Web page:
Terrance McKinney’s UFC debut last all of seven seconds.
He walked to the center of the Octagon in his traditional southpaw stance, touched gloves with Matt Frevola, and dropped him with a clean one-two, swarming with follow-up blows as referee Jason Herzog scurried to get between them.
As soon as Frevola lifted his right leg slightly off the ground, McKinney pulled the trigger.
“We were drilling it in the back. Before he planted from the kick — because I knew he was testing the distance — we trained in the back to go with the one-two,” said McKinney, recalling the right-left two-piece that put the veteran New Yorker on the deck, earned one of the most impressive knockouts of the first half of the year and fifth position on the UFC editorial staff’s list of Top Newcomers at the midway point.
“I think that’s the best debut in history.”
While it’s place in the pantheon of first showings is another debate for another time, the road that led to McKinney making the walk at UFC 259 and delivering such an eye-opening performance is one of perseverance, faith, and finding your calling.
The Night McKinney Died … Twice
Six years prior to McKinney’s seven-second debut, the Spokane native was tased multiple times and died twice, one last night of youthful excess gone horribly awry.
“I knew I wanted to start changing my life, so I was like, ‘I’m just going to party one last time and I’m gonna take everything seriously this year, try to win a national title,’” McKinney told OSDB recently, recalling the events of June 10, 2015.
“So I got everything set up, get some liquor, we’re smoking and drinking, and I take a vial of acid and over an eighth of ‘shrooms. I’m at the mall and it starts hitting me, and I’m like, ‘I need to go home ASAP.’ We go back to the party, we’re in there, and things are getting crazy.”
The 20-year-old was spiraling out in the midst of a bad trip — freaked out by everyone around him, seeing demons, speaking in tongues.
He fell through a window, suffering a pretty gnarly gash over his eye.
That’s the last thing he remembers, but footage from his encounter with police later that evening has helped fill in some of the blanks.
Seated up against a wooden fence wearing nothing but his boxer shorts, high out of his mind and bleeding from the cut over his eye, the officers approached McKinney, trying to converse with him. When they tried to engage him, McKinney fought back, flailing his arms and legs, resulting in two officers deploying their tasers, which ultimately allowed them to subdue McKinney, getting him onto a stretcher and into a waiting ambulance.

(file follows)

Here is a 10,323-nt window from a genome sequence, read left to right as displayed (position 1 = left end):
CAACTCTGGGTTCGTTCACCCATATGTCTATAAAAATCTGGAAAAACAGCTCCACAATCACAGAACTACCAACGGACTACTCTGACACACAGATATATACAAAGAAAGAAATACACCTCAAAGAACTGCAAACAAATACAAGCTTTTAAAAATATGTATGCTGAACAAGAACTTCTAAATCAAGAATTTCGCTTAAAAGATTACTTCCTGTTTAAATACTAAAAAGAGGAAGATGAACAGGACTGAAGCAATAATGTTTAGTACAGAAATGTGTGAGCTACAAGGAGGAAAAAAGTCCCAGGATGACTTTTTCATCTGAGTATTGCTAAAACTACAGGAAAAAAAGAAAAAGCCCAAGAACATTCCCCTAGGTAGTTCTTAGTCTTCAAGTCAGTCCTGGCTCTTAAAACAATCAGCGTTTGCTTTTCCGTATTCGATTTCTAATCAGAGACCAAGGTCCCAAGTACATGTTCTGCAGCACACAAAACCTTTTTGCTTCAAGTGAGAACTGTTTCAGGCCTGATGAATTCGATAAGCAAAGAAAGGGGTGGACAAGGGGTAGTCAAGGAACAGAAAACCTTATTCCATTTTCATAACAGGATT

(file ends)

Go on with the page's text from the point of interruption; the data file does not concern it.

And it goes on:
Strapped down with a spit hood over his head, blood still streaming from the bandaged gash over his eye, McKinney’s heart stopped twice while he was being transported to the hospital.
“I figured all this stuff out the next day when I was in the hospital,” said McKinney, who has become a certified peer counselor and taken to sharing his story as a cautionary tale to others that could travel the same path. “I thought I was going to be in jail for a long time because I injured four cops, but God really blessed me that I didn’t have to go to jail for that.”
The experience was an eye-opener for McKinney, who earned junior college All-American status at North Idaho College before moving on to Division-II Chadron State College in Nebraska. Shuttling between college and home to deal with court dates and the fallout from his chaotic night was trying, prompting McKinney to leave the school, and after a semester at a Notre Dame College of Ohio, he shifted his focus to fighting.
An Abundance of Upside
Michael Chiesa met McKinney when the former was serving as a wrestling coach at his alma mater, Shandle Park High School, and the latter was an undersized, but eager freshman.
“His freshman season, he didn’t have the best start,” recalled Chiesa, a fellow Spokane native who won Season 15 of The Ultimate Fighter and is current stationed at No. 5 in the UFC’s welterweight rankings. “I think he was maybe .500, but it sparked this fire in him, and once the spark was there, it turned into this great blaze.